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American Splendor
Written/Directed: Shari Berman and Bob Pulcini
Staring: Paul Giamatti, Hope Davis, Harvey Pekar, James Urbaniak

The Problem With Real Live Everymen…
They're Just Not That Interesting

One thing I'll say for American Splendor is that it sure did its job. I am so depressed. I feel completely hopeless about my own career and future. After seeing American Splendor I'm pretty much convinced that I'm doomed to a life of poverty and eccentricity with a dash of lung cancer or mad cow thrown in for spice, desperately hoping that my boyfriend won't abandon me for the much greener fields and livelier sex life proffered by the cavalcade of 20-somethings that flood into his bar every Tuesday*.

Free Williamsburg
Film Archive


American Splendor
Don't Tempt Me
Magdalene Sisters
Garage Days
Dirty Pretty Things
Buffalo Soldiers
The Sea Is Watching
Capturing the Friedmans
The Eye
28 Days Later
Cowboy Bebop

Washington Heights
Better Luck Tomorrow
View From the Top

Laurel Canyon

Ordinary Sinner
Dark Blue
The Quiet American


Hell House
Good Housekeeping
Roger Dodger
Spirited Away
Punch-Drunk Love
Bowling For Columbine
Scarlet Diva
Full Frontal
Sex and Lucia
The Powerpuff Girls Movie
Read My Lips (Sur Mes Levres)
The Dangerous Lives of Altar Boys
Star Wars Episode II: Attack of the Clones
Human Nature
Shot in the Heart
Jim Brown: All American
Stolen Summer
Ram Dass: Fierce Grace

It's easy to see why this movie won the Grand Jury Prize for dramatic feature at the Sundance Film Festival this year. It's a movie that embodies so much of independent film: a bleak take on everyday life with tons of humor and lots of innovative notions about story telling. These are also the reasons American Splendor is doomed to flop. It's too everyday for the everyday Joe to enjoy. Very few ordinary people want to see the life of an everyman in all its splendor, especially an everyman who has spent the last couple of decades regaling us with exactly how much of an everyman he really is.

The opening of the movie sums it up pretty well. It's a great opening; the shots are set up like a comic book and as the camera pans from one comic panel to the next the picture comes to life. We're introduced to our principal characters, Harvey Pekar (Giamatti) and then the real Harvey (Pekar) who is interviewed throughout the movie. We see a pissed off Harvey wandering through the streets of Cleveland - much like Scotland, setting a movie in Cleveland automatically makes it depressing. The real Harvey's voice begins to narrate his story, and the movie begins. It's a great opening, but it's so fucking artsy. It's trying so damned hard to be innovative. It feels like having a conversation with a 23 year old that's just graduated from Tish.

Giamatti who single-handedly saved Duets and is one of my favorite character actors working today gives a fairly uninspired performance, leaning on the comic side of his character too much too often. The movie hits a plateau somewhere near the middle, a spot of joyful misery where everyone is depressed an unhappy, but they're all succeeding and going places at the same time. Once it hits this plateau, the movie never really goes anywhere else; it just hangs out there waiting to die.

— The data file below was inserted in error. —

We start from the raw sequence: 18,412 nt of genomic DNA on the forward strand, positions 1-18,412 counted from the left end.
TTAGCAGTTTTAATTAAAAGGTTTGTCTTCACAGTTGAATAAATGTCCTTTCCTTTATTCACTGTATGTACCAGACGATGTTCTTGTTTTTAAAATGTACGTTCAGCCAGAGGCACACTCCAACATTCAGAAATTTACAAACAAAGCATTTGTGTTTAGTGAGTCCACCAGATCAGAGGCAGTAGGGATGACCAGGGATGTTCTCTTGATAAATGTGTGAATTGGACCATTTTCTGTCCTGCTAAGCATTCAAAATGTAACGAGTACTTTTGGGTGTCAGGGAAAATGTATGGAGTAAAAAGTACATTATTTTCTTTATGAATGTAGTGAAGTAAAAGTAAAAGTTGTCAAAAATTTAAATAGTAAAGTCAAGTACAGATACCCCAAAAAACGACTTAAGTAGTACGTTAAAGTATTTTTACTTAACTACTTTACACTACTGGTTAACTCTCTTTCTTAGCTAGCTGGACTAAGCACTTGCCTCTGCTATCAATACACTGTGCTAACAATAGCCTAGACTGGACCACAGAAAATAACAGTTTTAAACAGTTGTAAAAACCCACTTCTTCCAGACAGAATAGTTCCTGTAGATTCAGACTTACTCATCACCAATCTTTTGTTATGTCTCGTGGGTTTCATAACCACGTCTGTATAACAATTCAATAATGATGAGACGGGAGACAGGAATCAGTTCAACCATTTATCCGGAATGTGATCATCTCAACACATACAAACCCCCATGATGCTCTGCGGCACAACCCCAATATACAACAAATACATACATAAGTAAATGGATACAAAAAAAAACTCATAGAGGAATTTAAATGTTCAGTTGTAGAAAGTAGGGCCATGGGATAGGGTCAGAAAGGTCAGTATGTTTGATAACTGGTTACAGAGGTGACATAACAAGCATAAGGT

Again, let me remind you, this movie has put me in a foul, depressed mood, that's probably where half of this bullshit I'm writing is coming from.

American Splendor grows on you after a while, the ultra-artsy tricks stop being so annoying (but for Christ's sake, they have a scene where Pekar (the fake one not the real one) is watching the play which acted as inspiration for the very movie we ourselves are watching. Stop being so fucking clever, dammit!), some of the humorous moments are truly amazing, and the characters are quite inspiring.

The Ratings

Three of the pissed off file clerks in all of us

Harvey Pekar (real and fictional) tries really hard to be an everyman, and he succeeds most of the time.

One Genuine Nerd

My favorite moment is probably when Harvey friend Toby Radloff is extolling the virtues of the new Jelly Belly beans and you're sitting in the audience thinking "There's no way this guy is real. How can they think anyone will believe this?" And then POW! They truck out the real life guy and fuck all if he doesn't look sound and act exactly like Judah Friedlander, the guy who's playing him.

Two and a half hipsters

My main problem with American Splendor is that it could have been so much better than it was. It's a fine movie, however, but it will put you in a funky pissed off mood. Be warned.

*shameless promotion: everyone should head over to Mike's Big Gay Pajama Party. It's every Tuesday night at the R Bar, at the corner of Graham and Meeker.


--B.C. Edwards
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Free Williamsburg© | 93 Berry Street | Brooklyn, NY 11211
[email protected] | August 2003 | Issue 41
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